The climate crisis and its impacts are already being tackled by many young climate activists and young people from all over the world. It is our mission to represent thousands of children and people who have already been affected by climate change! Time is running out: climate change is already here. We must be respectful of nature and help her survive.

In light of World Environment Day, what’s your message to governments/leaders? 

My messages for the government are:

  • Environmental conservation should account for at least 14% of the annual budget, thus saving nations' power and costs.
  • It is important that the education system educates all children about climate change and encourages them to care for the environment.
  • Subsidies and assistance from the government should not be extended to projects that cause climate change.
  • There should be laws allowing for heavy fines to be imposed on the perpetrators.

In order to protect the environment, world leaders should rethink their position on a budget for environmental protection.

What message would you like to share with children and youth globally to encourage others to adopt a more sustainable lifestyle?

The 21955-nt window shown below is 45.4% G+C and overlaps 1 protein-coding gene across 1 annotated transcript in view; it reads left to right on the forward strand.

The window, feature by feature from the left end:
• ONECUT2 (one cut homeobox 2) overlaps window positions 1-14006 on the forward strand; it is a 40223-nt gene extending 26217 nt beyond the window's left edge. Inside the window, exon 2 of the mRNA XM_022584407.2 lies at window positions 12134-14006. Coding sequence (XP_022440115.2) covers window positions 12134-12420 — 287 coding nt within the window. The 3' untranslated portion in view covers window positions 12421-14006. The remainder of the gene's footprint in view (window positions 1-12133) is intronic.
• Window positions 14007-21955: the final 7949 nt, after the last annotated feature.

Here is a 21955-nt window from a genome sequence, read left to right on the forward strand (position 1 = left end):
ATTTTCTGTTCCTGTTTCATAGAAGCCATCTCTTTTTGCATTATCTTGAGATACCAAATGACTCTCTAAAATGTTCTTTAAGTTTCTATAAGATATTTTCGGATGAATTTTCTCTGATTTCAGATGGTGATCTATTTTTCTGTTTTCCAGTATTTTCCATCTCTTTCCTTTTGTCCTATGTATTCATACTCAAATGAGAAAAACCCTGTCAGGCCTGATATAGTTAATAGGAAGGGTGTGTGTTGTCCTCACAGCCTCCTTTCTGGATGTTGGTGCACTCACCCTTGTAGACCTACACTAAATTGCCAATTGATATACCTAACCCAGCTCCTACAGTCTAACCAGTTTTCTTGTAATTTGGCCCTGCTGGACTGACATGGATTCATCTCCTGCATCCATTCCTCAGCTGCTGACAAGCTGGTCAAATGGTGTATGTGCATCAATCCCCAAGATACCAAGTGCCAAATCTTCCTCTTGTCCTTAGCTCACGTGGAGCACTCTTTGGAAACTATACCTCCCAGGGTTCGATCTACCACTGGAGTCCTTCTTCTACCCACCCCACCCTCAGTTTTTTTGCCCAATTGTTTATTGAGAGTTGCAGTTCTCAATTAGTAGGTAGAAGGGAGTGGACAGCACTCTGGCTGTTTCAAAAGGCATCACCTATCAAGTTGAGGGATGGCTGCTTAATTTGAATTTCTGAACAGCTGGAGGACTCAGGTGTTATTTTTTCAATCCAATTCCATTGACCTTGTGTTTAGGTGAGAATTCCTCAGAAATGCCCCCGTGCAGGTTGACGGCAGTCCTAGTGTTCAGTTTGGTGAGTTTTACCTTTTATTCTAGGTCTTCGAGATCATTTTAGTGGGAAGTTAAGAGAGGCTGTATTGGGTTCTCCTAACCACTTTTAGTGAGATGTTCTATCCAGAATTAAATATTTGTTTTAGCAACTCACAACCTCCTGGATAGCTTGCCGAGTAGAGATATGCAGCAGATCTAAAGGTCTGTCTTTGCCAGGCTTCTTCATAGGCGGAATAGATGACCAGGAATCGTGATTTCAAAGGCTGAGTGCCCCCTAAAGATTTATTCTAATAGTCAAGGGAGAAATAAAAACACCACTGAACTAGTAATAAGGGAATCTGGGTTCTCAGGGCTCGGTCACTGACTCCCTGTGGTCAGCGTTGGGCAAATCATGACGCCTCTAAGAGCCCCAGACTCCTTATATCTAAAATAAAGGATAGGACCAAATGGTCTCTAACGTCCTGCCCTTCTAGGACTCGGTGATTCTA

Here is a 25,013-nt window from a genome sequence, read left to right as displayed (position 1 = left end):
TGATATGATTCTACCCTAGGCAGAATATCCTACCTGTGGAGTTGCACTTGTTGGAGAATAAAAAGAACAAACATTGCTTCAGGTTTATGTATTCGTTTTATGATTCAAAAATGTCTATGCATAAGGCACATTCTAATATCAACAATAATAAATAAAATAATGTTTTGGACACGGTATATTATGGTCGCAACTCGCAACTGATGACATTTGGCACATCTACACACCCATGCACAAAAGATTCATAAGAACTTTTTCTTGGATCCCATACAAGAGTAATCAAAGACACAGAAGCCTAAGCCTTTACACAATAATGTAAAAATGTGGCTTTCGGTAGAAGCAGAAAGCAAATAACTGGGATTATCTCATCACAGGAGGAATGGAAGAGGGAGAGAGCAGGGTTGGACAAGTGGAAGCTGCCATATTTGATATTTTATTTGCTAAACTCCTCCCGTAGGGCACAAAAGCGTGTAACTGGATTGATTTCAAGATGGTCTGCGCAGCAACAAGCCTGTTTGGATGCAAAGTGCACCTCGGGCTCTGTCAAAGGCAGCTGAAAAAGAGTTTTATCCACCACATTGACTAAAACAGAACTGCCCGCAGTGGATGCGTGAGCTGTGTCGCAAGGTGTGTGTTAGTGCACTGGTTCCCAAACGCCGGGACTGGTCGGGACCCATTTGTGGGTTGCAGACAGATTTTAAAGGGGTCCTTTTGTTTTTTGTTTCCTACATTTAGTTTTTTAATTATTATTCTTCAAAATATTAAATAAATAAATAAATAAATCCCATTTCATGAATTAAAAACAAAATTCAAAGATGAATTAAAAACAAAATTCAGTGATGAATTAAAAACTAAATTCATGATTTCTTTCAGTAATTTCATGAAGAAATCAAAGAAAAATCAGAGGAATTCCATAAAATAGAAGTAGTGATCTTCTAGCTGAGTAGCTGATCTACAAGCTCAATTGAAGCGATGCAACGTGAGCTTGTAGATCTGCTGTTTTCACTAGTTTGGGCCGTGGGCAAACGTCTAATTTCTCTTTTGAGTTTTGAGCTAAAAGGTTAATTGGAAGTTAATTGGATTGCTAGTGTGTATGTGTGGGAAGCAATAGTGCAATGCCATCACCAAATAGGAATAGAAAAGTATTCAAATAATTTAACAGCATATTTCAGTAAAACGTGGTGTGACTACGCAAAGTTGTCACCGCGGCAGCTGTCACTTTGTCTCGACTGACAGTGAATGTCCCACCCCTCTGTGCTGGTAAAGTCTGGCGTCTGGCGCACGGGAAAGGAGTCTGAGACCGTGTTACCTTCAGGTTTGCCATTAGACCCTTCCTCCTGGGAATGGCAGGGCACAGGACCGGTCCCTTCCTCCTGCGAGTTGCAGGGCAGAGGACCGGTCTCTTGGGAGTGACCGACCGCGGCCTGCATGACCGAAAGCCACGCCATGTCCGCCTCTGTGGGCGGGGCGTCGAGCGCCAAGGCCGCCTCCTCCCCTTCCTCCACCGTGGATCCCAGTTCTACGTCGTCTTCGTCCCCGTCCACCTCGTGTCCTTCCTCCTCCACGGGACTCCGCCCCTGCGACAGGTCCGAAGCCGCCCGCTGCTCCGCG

We must create a secure future for ourselves. If we don't, who will?

It is crucial that we take action against climate change in order to help people and children suffering from its effects, as well as to save mother nature. By reducing plastic consumption and polythene, planting more trees, reducing electricity consumption, and raising awareness among family, friends, and communities, we can start very simply.

In addition, you can recycle paper, collect plastic pens, and send them to recycling centers. In order to preserve life on earth, we must raise awareness, take action, and invest in our planet.

"The earth does not belong to man, man belongs to earth" -Chief Seattle-

Meet other young climate activists who are speaking up and leading the way towards a better world.

We stand side by side with children in the world's toughest places.